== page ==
I’ve been making Christmas decorations. Like some sort of Christmas fanatic. Like a woman possessed. Like a woman laid off during a pandemic but–by golly–she’s excited about Christmas!
Genuinely, I am super excited about the holiday, and the insatiable need to craft this year I think is resultant of a few things: allowing myself to spend time doing pleasurable but possibly meaningless/non-monetised activities, allowing myself to celebrate (life), and loving making my new home (that I love) beautiful (theoretically).
So, December 1st hit, and while J was shopping for sensible groceries to feed us, I was on a jute and fruit mission. There was a “buy 5 of these oranges!” kinda deal and I thought….. pomanders! I had a vague outline in my head of making them as a kid, and they seemed easy and beautiful enough.
The in-my-head version consisted of an orange entirely covered in cloves. And also sticking the cloves in the orange without a prep hole. Well, lemme tell you that those little suckers are sharp and also it would take ages to cover the whole orange.
I think a toothpick would work nicely to prep your holes (get your mind outta the gutter). I didn’t have one, so I used a crewel couching needle because it had a nice girth (honestly, head up). It was semi-fun designing patterns for the cloves (would be complete-fun if you didn’t care about being perfect).
Between work and other crafts, it took me a few days (at least) to finish all five oranges. In the meantime, they looked so beautiful mingled with the other fruit on our buffet. And smelled so nice.
I was feeling so festive! Then whilst keeping me company as I strung up some cranberries, very supportively but slightly concerned, J questioned: will all this fruit rot by Christmas?
I Googled Pomander lifespan. 3-5 days. Really??? Unless you dry them out. Okay, so how do I do that? Some “hide them in a paper bag for three weeks” methods came up in my search. Well, no, I want my pomanders loud and proud and out for the month of December! So I opted for the “dry them in the oven” method.
Ah, all my beauties lined up on the tray! Clearllllly that one in the middle is already molding, but the hopeful mother in me thought that a little drying out might do him good! So, in I popped all five at 250F. The internet said to check them every couple of hours to make sure they were “drying” and not “cooking”. Conveniently, the internet didn’t tell me what “drying” vs “cooking” looked like. It did not indicate that their colour would change as they merrily went on their way. Nevertheless, I keep checking on them (being like, “Well, looks f*cked? Idk? Supposed to look like that? Not orange? That’s cool?”).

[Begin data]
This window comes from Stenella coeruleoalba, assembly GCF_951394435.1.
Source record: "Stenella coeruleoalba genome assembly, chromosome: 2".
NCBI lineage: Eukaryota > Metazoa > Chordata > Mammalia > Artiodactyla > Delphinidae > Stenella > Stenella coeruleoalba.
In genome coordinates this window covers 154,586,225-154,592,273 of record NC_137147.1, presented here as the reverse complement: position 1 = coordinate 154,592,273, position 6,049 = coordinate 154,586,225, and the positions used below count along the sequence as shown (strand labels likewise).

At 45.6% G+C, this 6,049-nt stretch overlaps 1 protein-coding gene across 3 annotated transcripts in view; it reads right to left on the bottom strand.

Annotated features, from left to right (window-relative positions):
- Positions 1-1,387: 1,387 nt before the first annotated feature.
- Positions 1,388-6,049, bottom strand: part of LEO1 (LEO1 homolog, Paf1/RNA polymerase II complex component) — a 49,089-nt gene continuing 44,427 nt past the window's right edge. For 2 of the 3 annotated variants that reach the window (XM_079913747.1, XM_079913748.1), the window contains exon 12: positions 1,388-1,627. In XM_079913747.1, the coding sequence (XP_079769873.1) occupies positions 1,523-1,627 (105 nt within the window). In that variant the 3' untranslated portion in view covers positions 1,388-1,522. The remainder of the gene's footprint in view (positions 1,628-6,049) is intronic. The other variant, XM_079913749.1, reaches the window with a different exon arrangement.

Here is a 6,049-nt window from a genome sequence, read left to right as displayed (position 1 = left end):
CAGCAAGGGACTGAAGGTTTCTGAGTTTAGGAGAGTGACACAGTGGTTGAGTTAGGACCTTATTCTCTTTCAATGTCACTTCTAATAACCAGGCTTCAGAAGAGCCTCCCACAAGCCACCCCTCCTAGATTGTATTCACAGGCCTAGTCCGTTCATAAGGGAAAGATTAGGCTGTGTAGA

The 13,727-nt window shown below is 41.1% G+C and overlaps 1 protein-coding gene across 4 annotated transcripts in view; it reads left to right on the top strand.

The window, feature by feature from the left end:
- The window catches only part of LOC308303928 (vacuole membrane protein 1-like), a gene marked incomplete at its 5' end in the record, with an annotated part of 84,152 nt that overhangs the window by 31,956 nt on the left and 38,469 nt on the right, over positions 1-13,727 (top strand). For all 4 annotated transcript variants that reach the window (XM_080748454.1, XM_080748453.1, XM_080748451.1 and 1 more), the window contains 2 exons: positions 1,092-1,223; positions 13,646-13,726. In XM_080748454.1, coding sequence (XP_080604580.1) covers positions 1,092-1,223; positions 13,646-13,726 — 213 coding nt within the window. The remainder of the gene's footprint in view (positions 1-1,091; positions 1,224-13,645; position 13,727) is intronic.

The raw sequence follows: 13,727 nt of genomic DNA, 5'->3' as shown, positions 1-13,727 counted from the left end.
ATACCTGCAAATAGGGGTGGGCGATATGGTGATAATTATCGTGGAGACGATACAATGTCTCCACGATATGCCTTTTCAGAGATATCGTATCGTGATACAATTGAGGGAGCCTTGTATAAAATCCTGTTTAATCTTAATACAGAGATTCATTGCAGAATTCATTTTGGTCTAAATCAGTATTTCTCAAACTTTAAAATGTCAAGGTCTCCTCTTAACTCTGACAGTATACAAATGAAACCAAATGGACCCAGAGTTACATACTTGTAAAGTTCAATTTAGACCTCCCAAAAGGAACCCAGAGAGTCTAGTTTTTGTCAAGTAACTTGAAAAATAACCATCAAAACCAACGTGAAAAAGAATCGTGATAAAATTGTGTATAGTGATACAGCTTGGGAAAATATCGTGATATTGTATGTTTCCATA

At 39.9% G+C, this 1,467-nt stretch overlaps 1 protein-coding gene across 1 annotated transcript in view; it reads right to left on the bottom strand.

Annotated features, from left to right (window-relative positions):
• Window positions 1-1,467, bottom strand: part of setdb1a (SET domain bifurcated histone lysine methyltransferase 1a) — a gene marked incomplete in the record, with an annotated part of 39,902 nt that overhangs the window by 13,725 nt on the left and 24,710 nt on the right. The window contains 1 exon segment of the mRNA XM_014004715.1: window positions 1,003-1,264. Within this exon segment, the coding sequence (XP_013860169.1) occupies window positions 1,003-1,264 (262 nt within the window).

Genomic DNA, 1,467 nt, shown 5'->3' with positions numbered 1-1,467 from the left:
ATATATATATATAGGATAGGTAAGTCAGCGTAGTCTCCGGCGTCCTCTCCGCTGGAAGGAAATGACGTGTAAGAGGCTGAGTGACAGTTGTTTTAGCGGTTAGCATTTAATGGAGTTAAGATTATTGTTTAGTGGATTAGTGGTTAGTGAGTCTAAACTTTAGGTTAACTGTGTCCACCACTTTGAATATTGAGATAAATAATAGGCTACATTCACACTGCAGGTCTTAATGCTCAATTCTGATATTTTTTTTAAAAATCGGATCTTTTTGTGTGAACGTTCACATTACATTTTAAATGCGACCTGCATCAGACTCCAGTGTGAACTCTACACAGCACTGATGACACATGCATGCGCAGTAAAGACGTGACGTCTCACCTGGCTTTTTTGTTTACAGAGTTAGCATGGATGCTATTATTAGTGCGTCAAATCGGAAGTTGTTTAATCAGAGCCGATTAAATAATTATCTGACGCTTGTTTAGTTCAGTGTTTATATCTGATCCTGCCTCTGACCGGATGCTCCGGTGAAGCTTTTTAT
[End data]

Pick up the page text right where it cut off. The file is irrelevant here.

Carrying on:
I guess I was really just making sure they weren’t catching on fire.
Several hours in and Rotty McGee was looking pretty bad (like, kinda a black puddle)… so I made the very difficult decision of just letting him go.
The rest of my pomander offspring cooked their way to the seven hour mark, at which point I really needed to go to bed and hoped that they were done.
Out of the oven, I could not escape the notion that they now looked like a model of the corona virus.
Are they hideous without that vibrant orange colour? And after all that effort, will they last?
I foraged some bits from the backyard and arranged them in the fruit bowl and… you know what? I think they’re pretty beautiful.
Also, during the drying process in the oven, the house smelled AMAZING. Like, amazing. Like, I went to get a sandwich from the deli down the street, and as I was walking back up to our house, I could smell them. Additionally, they are still acting like potpourri on the table. Every time I sit down to enjoy a meal, I get a little whiff of delicious orangey clove.
I’m not positive how long they will last after all this effort, but I’m hoping it will be for a good while.
They were neither the easiest nor the most successful of my Christmas crafts, but I feel like they are the forefathers. The heavyweights. The potential centrepieces for the big day.
In summation: pomanders are fantastic, just prepare for them to be brown.